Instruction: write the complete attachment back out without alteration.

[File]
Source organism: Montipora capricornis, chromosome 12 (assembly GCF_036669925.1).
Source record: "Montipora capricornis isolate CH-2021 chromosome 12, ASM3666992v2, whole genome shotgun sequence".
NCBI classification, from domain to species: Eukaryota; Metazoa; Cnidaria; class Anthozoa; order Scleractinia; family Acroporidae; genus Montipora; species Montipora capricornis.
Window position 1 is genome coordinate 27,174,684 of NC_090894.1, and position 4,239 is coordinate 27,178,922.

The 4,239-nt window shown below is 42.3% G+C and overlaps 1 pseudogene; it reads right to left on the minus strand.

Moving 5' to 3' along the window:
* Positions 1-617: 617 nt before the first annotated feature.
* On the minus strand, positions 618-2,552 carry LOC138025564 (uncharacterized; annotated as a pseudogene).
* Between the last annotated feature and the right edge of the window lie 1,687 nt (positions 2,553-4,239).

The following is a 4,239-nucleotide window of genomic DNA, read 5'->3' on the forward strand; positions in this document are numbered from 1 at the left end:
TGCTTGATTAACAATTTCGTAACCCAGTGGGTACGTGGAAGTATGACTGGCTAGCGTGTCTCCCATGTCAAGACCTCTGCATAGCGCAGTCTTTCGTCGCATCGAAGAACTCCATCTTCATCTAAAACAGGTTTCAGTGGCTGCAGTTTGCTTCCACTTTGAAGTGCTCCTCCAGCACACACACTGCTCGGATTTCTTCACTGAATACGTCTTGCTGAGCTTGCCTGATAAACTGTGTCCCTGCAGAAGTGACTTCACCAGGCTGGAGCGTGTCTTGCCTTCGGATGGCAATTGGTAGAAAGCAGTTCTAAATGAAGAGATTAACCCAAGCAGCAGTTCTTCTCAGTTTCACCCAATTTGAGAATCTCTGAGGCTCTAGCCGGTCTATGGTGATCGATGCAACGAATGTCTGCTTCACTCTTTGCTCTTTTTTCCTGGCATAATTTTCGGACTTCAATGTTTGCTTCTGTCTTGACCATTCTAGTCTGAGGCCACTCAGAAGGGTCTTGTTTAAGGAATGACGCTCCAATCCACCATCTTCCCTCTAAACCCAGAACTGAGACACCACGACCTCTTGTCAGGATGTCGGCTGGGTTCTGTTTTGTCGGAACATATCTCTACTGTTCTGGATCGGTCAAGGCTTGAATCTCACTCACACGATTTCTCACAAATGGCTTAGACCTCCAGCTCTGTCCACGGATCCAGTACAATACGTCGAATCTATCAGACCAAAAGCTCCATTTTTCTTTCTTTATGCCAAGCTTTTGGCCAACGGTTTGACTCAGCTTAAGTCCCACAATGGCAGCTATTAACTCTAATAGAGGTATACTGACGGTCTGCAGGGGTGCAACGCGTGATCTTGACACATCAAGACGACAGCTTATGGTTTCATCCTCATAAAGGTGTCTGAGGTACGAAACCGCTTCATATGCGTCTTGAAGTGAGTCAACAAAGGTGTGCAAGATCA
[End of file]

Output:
Source organism: Montipora capricornis, chromosome 12 (assembly GCF_036669925.1).
Source record: "Montipora capricornis isolate CH-2021 chromosome 12, ASM3666992v2, whole genome shotgun sequence".
NCBI classification, from domain to species: Eukaryota; Metazoa; Cnidaria; class Anthozoa; order Scleractinia; family Acroporidae; genus Montipora; species Montipora capricornis.
Window position 1 is genome coordinate 27,174,684 of NC_090894.1, and position 4,239 is coordinate 27,178,922.

The 4,239-nt window shown below is 42.3% G+C and overlaps 1 pseudogene; it reads right to left on the minus strand.

Moving 5' to 3' along the window:
* Positions 1-617: 617 nt before the first annotated feature.
* On the minus strand, positions 618-2,552 carry LOC138025564 (uncharacterized; annotated as a pseudogene).
* Between the last annotated feature and the right edge of the window lie 1,687 nt (positions 2,553-4,239).

The following is a 4,239-nucleotide window of genomic DNA, read 5'->3' on the forward strand; positions in this document are numbered from 1 at the left end:
TGCTTGATTAACAATTTCGTAACCCAGTGGGTACGTGGAAGTATGACTGGCTAGCGTGTCTCCCATGTCAAGACCTCTGCATAGCGCAGTCTTTCGTCGCATCGAAGAACTCCATCTTCATCTAAAACAGGTTTCAGTGGCTGCAGTTTGCTTCCACTTTGAAGTGCTCCTCCAGCACACACACTGCTCGGATTTCTTCACTGAATACGTCTTGCTGAGCTTGCCTGATAAACTGTGTCCCTGCAGAAGTGACTTCACCAGGCTGGAGCGTGTCTTGCCTTCGGATGGCAATTGGTAGAAAGCAGTTCTAAATGAAGAGATTAACCCAAGCAGCAGTTCTTCTCAGTTTCACCCAATTTGAGAATCTCTGAGGCTCTAGCCGGTCTATGGTGATCGATGCAACGAATGTCTGCTTCACTCTTTGCTCTTTTTTCCTGGCATAATTTTCGGACTTCAATGTTTGCTTCTGTCTTGACCATTCTAGTCTGAGGCCACTCAGAAGGGTCTTGTTTAAGGAATGACGCTCCAATCCACCATCTTCCCTCTAAACCCAGAACTGAGACACCACGACCTCTTGTCAGGATGTCGGCTGGGTTCTGTTTTGTCGGAACATATCTCTACTGTTCTGGATCGGTCAAGGCTTGAATCTCACTCACACGATTTCTCACAAATGGCTTAGACCTCCAGCTCTGTCCACGGATCCAGTACAATACGTCGAATCTATCAGACCAAAAGCTCCATTTTTCTTTCTTTATGCCAAGCTTTTGGCCAACGGTTTGACTCAGCTTAAGTCCCACAATGGCAGCTATTAACTCTAATAGAGGTATACTGACGGTCTGCAGGGGTGCAACGCGTGATCTTGACACATCAAGACGACAGCTTATGGTTTCATCCTCATAAAGGTGTCTGAGGTACGAAACCGCTTCATATGCGTCTTGAAGTGAGTCAACAAAGGTGTGCAAGATCA